So the first thing I did on Wednesday morning was to sit down at my computer and book my flight to Paducah for the show.  No hiccups there.  And finally, now that my classes and dates and flights were all pinned down for the trip, I went back to that handy-dandy APQS Approved Accommodations list on their web site -- which EVEN TODAY is still showing 20+ well-known commercial hotels in Paducah as having availability -- and started calling them to try to book a room.  And this is the part of the roller coaster ride where they flip you upside down suddenly, the inversion that comes along out of nowhere when you're speeding down the track at over a hundred miles an hour and your entire stomach, along with its contents, is suddenly inside of your mouth instead of in your abdomen where it belongs.  Yes, this is that part -- including all of the screaming, the tears, and the desperate prayers that go along with it!  I literally begged the manager of the Hampton Inn to let me bring a sleeping bag and camp out in their lobby at their regular room rate, but he turned me down.  Someone must have warned him about my singing...

Not Me, But This Is What I FELT LIKE When I Started Calling Hotels in Paducah!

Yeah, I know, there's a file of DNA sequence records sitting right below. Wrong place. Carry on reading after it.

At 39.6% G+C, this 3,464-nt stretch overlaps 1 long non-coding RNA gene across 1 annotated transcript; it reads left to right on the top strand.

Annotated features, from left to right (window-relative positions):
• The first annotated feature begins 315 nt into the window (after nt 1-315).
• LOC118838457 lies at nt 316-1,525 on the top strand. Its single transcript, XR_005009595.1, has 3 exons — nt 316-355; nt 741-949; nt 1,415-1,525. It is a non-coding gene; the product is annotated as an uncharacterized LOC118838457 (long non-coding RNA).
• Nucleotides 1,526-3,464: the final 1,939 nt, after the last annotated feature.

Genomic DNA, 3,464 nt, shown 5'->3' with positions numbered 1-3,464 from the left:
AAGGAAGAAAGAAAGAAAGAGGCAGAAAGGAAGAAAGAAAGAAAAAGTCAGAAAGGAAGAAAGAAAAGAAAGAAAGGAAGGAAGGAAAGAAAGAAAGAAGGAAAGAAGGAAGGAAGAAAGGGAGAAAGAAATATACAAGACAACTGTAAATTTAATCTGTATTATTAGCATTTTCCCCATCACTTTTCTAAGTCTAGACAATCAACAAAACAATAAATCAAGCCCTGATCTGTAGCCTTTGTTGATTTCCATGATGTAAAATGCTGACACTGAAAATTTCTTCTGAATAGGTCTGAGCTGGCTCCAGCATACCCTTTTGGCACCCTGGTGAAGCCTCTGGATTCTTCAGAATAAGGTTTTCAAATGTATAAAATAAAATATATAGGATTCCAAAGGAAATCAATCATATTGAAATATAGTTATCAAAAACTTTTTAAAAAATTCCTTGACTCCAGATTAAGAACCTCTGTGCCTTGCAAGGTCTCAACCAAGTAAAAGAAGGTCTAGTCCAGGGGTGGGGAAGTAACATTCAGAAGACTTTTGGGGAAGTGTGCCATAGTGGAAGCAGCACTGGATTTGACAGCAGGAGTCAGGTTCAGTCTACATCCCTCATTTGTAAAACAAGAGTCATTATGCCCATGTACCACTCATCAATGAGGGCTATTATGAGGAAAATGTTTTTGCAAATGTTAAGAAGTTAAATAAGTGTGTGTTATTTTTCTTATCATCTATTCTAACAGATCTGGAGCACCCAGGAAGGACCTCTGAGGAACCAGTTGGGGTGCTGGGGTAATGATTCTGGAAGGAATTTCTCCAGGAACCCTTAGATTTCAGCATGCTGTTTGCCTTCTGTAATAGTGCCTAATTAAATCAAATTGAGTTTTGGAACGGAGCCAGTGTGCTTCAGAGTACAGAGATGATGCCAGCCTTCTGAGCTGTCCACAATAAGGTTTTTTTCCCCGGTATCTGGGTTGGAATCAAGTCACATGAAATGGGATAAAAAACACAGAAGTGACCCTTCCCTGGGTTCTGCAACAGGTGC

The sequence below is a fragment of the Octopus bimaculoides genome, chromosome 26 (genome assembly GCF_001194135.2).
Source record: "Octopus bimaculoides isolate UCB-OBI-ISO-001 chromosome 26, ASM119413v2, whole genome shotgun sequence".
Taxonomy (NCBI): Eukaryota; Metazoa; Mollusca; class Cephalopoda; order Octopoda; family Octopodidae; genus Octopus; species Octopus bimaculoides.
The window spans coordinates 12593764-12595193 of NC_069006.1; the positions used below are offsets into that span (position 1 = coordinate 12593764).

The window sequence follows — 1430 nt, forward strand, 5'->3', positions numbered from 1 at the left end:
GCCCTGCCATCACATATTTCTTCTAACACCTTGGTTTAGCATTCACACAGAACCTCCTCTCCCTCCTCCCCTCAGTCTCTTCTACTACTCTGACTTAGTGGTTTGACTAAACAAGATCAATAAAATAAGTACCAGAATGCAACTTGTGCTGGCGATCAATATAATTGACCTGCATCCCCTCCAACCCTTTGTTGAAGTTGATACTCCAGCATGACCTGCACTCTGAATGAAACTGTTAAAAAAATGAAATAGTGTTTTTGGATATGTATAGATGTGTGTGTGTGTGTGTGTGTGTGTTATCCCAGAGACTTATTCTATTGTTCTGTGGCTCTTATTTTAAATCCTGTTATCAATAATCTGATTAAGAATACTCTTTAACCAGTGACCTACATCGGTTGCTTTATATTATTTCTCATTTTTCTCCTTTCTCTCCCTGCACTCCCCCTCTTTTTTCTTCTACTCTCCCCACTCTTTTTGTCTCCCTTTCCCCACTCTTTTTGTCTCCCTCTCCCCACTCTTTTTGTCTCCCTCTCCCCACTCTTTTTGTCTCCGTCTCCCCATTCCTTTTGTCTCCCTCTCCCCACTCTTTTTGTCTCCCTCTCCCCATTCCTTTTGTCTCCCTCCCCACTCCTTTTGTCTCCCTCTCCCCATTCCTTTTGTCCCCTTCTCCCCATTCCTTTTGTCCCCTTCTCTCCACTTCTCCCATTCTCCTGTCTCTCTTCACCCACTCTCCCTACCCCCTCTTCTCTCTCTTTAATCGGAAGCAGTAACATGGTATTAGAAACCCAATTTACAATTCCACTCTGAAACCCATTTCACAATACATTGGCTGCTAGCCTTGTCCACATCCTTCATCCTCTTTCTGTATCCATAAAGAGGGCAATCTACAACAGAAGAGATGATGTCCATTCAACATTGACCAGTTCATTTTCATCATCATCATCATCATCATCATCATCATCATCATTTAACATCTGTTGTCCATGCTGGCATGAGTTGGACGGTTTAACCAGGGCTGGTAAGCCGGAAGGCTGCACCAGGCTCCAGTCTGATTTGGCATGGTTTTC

Those of you who have attended any of the major national and international quilt shows probably already knew where this story was headed, but I was completely blindsided to find that every decent hotel in Paducah, Kentucky was already booked solid AND had a WAITING LIST for Quilt Week, even before registration opened up for the event.  Show attendees book their hotel rooms a full year in advance.  I talked with a very kind and helpful woman named Lindsay at AQS who suggested that Airbnb website where you can book your stay in the guest room of someone's private home, kind of like the lodgings version of Uber or Lyft.  I looked into that, but the listings that still had availability were either too far away from the event venue and outside of where the shuttles were running (across the Ohio River in Metropolis!), or they were entire houses suitable for groups to stay in together, or the landlord/host of the property was advertising a "private entrance" and "having the whole place to yourself."  And I was really nervous about returning to a strange house in a strange neighborhood late at night, all by myself, especially having never been to this town before and having no idea where the safe neighborhoods and where the sketchy ones might be, whether the properties were well-lit at night, etc.  I had to face the reality that the stars were just not aligned for me to attend the show this year.  My roller coaster was in flames.